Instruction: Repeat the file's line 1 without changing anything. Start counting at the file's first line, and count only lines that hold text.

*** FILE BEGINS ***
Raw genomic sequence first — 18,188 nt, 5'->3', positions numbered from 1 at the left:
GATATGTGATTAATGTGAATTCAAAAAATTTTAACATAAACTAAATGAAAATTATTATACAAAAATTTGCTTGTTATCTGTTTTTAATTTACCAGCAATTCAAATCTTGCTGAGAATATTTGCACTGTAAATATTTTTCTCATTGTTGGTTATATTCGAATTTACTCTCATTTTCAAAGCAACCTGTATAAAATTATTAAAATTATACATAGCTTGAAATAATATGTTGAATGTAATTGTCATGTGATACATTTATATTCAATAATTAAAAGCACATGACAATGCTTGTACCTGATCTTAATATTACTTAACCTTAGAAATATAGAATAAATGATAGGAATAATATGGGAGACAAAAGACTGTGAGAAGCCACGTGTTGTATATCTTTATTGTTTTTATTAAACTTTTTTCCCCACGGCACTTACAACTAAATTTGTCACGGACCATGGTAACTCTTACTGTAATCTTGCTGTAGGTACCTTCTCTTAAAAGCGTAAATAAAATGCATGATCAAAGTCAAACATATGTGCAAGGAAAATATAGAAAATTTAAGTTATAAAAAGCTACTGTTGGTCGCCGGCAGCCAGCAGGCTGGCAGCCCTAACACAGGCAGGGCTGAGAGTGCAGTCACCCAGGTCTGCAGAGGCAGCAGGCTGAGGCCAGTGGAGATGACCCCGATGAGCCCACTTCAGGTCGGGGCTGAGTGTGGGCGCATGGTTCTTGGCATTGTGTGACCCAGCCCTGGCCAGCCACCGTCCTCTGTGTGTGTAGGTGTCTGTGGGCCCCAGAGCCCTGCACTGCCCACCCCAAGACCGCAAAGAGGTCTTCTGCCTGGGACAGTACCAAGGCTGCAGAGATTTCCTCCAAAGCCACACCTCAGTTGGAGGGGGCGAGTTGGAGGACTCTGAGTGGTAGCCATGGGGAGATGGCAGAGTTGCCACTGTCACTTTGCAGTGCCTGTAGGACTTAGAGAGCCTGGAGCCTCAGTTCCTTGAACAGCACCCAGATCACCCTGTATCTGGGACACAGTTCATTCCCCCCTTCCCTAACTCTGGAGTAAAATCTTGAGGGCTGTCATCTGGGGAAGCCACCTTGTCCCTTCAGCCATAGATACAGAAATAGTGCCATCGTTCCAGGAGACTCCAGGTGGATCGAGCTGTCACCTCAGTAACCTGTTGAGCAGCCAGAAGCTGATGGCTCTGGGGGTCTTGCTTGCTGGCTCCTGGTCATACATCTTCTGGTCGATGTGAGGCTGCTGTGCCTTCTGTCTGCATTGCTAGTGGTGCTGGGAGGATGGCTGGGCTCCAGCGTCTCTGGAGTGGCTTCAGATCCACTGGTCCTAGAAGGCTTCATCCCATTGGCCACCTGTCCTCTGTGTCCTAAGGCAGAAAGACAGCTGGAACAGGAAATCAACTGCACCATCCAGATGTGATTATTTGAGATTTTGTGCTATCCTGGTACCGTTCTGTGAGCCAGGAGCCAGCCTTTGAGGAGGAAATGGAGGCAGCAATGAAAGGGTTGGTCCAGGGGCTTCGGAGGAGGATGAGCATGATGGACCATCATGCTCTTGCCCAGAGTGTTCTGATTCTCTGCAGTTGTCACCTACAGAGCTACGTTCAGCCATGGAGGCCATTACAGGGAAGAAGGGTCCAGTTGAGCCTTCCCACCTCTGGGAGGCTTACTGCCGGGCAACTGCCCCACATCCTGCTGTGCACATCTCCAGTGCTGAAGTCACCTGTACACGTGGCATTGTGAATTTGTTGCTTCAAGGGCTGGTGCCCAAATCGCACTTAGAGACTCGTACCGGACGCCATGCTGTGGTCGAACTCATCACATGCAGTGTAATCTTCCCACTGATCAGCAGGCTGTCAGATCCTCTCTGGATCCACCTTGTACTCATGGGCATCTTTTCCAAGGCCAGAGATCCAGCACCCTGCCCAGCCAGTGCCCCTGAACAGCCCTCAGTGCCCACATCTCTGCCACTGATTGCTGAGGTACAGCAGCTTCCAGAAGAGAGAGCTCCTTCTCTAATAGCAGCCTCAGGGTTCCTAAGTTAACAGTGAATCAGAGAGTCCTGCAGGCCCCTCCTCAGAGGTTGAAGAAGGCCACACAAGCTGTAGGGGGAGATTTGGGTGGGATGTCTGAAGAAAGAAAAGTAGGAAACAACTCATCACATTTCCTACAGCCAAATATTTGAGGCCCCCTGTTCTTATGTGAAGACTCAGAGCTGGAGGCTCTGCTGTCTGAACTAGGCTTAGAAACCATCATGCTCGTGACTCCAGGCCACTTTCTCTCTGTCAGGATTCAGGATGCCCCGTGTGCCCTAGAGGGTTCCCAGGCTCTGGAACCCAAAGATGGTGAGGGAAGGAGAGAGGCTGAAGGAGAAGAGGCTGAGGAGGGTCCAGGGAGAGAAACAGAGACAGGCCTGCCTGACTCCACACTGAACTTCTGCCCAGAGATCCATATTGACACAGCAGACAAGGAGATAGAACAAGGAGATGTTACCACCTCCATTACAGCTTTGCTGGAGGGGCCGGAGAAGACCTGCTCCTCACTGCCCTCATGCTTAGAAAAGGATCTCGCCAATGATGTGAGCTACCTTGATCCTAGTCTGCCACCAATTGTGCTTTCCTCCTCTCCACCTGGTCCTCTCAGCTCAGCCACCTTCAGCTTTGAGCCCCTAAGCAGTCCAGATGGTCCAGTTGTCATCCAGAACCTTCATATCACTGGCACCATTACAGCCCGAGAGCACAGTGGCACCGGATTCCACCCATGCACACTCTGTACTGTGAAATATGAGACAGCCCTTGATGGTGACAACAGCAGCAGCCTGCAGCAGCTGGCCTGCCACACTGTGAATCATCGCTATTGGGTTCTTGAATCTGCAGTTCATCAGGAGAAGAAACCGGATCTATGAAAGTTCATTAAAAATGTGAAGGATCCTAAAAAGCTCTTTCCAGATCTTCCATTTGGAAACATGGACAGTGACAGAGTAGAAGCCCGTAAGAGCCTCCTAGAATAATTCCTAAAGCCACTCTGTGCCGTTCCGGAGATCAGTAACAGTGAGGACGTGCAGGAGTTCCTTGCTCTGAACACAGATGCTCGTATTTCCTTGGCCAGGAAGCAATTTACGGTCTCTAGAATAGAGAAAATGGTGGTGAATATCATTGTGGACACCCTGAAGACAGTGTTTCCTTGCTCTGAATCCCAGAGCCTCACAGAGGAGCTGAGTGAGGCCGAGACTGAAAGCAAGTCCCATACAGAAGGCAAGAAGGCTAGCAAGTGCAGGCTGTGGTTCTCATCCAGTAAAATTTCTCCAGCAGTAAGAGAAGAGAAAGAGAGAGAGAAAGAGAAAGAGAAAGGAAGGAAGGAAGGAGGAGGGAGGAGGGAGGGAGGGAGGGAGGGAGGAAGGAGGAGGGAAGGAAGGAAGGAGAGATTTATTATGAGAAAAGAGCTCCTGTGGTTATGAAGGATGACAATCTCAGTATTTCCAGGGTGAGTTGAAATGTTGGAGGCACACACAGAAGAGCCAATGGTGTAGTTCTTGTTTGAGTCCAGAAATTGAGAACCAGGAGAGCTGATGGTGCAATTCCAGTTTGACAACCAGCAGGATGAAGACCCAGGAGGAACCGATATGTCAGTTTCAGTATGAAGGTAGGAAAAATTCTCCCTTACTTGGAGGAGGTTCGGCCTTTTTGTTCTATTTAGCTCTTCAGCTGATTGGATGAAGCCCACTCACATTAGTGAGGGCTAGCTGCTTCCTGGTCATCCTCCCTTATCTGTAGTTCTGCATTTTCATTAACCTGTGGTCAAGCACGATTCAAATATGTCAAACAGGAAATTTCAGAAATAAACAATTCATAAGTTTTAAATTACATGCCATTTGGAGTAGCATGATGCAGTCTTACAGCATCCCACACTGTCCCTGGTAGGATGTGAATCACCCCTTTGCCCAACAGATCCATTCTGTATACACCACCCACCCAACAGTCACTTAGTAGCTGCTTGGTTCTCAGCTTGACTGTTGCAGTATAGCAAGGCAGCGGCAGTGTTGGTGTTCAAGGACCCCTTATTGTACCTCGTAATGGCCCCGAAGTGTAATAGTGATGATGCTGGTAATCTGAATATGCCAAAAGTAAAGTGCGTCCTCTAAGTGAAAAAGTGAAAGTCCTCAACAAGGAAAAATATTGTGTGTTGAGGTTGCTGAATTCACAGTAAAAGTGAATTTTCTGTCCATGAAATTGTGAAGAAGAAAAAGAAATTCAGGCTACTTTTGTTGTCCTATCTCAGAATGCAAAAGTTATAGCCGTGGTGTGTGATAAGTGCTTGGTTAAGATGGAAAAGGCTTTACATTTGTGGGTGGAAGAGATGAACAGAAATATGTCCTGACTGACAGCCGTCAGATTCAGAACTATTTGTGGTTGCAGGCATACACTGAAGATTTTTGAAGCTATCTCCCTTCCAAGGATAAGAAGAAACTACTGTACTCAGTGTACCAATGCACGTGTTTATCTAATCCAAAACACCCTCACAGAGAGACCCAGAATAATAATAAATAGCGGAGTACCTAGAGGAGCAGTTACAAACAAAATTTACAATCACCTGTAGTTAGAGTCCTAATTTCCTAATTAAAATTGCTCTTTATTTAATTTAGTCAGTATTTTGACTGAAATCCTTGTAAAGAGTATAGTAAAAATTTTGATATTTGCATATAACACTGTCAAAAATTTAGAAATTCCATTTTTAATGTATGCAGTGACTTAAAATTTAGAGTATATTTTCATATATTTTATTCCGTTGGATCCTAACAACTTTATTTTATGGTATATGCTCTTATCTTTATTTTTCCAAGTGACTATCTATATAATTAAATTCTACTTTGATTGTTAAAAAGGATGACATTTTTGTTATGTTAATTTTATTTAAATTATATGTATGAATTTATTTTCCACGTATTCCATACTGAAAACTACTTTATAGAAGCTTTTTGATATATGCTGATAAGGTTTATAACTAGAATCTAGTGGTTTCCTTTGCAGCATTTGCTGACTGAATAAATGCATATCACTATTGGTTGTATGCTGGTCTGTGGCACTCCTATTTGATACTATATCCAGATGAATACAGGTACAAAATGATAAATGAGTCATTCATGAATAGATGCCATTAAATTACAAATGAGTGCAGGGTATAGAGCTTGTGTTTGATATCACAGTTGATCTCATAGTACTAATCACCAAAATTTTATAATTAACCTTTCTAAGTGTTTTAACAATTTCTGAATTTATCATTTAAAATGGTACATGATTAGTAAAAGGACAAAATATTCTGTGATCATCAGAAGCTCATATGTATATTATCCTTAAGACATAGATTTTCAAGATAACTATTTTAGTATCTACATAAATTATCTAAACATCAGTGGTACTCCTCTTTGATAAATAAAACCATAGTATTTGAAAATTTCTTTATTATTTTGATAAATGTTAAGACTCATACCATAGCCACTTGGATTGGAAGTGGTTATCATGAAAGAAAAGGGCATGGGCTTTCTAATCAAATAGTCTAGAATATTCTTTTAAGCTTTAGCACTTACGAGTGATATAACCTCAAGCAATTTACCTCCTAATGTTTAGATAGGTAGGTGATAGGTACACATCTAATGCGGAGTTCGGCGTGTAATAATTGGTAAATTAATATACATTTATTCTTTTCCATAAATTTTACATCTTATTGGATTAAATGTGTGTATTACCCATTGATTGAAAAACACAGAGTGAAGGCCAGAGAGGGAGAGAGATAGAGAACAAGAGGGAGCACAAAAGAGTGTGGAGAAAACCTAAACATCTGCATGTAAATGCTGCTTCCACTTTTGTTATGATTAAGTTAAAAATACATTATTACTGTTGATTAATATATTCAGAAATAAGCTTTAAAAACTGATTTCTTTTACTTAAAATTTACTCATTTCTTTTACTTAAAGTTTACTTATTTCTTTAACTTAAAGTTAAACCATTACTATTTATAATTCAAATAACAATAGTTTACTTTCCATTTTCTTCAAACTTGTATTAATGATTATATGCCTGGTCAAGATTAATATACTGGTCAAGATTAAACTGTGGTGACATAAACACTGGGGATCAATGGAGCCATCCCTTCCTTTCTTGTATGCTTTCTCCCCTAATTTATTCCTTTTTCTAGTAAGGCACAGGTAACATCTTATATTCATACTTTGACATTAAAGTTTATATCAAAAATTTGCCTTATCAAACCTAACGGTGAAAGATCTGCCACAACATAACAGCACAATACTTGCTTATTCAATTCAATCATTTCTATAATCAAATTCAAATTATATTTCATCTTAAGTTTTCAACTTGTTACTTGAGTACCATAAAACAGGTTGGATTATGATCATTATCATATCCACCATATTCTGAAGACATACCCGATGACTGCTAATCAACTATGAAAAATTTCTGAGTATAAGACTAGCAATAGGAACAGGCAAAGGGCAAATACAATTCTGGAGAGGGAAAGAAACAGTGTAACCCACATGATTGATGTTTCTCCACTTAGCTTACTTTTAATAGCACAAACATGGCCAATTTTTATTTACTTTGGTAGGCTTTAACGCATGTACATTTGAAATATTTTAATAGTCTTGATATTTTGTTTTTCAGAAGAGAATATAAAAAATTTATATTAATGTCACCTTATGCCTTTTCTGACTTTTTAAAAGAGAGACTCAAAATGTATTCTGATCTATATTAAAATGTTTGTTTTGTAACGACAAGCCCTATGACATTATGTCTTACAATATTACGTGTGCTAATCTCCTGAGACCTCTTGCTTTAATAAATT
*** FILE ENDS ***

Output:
Raw genomic sequence first — 18,188 nt, 5'->3', positions numbered from 1 at the left: